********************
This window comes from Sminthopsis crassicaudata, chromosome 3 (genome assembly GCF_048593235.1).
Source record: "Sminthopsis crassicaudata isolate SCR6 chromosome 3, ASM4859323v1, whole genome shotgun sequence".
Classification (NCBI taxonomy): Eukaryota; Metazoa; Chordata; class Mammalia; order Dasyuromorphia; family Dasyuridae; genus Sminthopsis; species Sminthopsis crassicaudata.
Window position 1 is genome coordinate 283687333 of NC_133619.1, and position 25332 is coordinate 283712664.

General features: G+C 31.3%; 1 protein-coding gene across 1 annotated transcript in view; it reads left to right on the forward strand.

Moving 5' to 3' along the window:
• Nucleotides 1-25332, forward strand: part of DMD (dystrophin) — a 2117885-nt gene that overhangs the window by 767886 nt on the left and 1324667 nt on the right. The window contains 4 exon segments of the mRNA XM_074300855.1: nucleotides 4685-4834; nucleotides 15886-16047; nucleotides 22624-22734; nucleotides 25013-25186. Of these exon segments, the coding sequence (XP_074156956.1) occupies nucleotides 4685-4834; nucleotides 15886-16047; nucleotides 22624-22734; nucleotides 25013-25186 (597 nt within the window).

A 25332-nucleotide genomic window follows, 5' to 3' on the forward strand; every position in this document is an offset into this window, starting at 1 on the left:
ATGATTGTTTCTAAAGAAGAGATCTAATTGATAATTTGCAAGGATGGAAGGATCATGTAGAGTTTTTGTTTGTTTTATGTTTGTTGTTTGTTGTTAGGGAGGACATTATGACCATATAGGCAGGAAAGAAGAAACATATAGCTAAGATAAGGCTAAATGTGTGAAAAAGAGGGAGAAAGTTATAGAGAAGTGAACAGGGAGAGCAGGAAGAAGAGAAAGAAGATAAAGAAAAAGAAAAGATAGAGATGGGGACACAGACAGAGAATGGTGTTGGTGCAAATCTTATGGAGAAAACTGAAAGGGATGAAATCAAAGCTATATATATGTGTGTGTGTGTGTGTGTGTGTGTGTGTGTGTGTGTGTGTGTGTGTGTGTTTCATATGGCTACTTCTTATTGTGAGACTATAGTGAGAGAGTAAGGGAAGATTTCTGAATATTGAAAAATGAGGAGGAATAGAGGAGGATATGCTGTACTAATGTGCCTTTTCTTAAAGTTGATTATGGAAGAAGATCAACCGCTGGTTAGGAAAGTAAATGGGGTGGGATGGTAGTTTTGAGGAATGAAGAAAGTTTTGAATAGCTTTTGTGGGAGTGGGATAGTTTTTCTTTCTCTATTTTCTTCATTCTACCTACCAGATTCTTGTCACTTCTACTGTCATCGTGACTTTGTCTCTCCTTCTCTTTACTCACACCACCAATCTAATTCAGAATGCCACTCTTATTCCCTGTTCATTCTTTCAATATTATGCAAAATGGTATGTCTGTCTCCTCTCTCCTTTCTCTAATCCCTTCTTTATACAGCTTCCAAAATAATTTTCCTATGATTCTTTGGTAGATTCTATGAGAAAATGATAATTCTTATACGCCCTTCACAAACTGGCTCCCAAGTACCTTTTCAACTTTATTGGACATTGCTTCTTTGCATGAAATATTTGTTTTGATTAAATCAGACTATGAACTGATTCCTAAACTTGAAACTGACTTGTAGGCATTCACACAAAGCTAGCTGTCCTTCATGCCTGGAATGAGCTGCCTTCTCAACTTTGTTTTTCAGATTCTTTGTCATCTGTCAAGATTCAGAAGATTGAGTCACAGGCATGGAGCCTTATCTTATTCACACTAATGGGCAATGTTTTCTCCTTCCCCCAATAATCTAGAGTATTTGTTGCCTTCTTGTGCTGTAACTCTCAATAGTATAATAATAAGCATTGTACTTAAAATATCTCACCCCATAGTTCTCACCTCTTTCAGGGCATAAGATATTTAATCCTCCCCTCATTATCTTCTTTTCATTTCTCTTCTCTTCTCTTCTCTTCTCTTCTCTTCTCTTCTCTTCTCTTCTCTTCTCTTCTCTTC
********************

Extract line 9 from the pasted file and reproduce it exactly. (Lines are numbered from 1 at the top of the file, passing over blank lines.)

ATGATTGTTTCTAAAGAAGAGATCTAATTGATAATTTGCAAGGATGGAAGGATCATGTAGAGTTTTTGTTTGTTTTATGTTTGTTGTTTGTTGTTAGGGAGGACATTATGACCATATAGGCAGGAAAGAAGAAACATATAGCTAAGATAAGGCTAAATGTGTGAAAAAGAGGGAGAAAGTTATAGAGAAGTGAACAGGGAGAGCAGGAAGAAGAGAAAGAAGATAAAGAAAAAGAAAAGATAGAGATGGGGACACAGACAGAGAATGGTGTTGGTGCAAATCTTATGGAGAAAACTGAAAGGGATGAAATCAAAGCTATATATATGTGTGTGTGTGTGTGTGTGTGTGTGTGTGTGTGTGTGTGTGTGTGTGTGTTTCATATGGCTACTTCTTATTGTGAGACTATAGTGAGAGAGTAAGGGAAGATTTCTGAATATTGAAAAATGAGGAGGAATAGAGGAGGATATGCTGTACTAATGTGCCTTTTCTTAAAGTTGATTATGGAAGAAGATCAACCGCTGGTTAGGAAAGTAAATGGGGTGGGATGGTAGTTTTGAGGAATGAAGAAAGTTTTGAATAGCTTTTGTGGGAGTGGGATAGTTTTTCTTTCTCTATTTTCTTCATTCTACCTACCAGATTCTTGTCACTTCTACTGTCATCGTGACTTTGTCTCTCCTTCTCTTTACTCACACCACCAATCTAATTCAGAATGCCACTCTTATTCCCTGTTCATTCTTTCAATATTATGCAAAATGGTATGTCTGTCTCCTCTCTCCTTTCTCTAATCCCTTCTTTATACAGCTTCCAAAATAATTTTCCTATGATTCTTTGGTAGATTCTATGAGAAAATGATAATTCTTATACGCCCTTCACAAACTGGCTCCCAAGTACCTTTTCAACTTTATTGGACATTGCTTCTTTGCATGAAATATTTGTTTTGATTAAATCAGACTATGAACTGATTCCTAAACTTGAAACTGACTTGTAGGCATTCACACAAAGCTAGCTGTCCTTCATGCCTGGAATGAGCTGCCTTCTCAACTTTGTTTTTCAGATTCTTTGTCATCTGTCAAGATTCAGAAGATTGAGTCACAGGCATGGAGCCTTATCTTATTCACACTAATGGGCAATGTTTTCTCCTTCCCCCAATAATCTAGAGTATTTGTTGCCTTCTTGTGCTGTAACTCTCAATAGTATAATAATAAGCATTGTACTTAAAATATCTCACCCCATAGTTCTCACCTCTTTCAGGGCATAAGATATTTAATCCTCCCCTCATTATCTTCTTTTCATTTCTCTTCTCTTCTCTTCTCTTCTCTTCTCTTCTCTTCTCTTCTCTTCTCTTCTCTTCTCTTC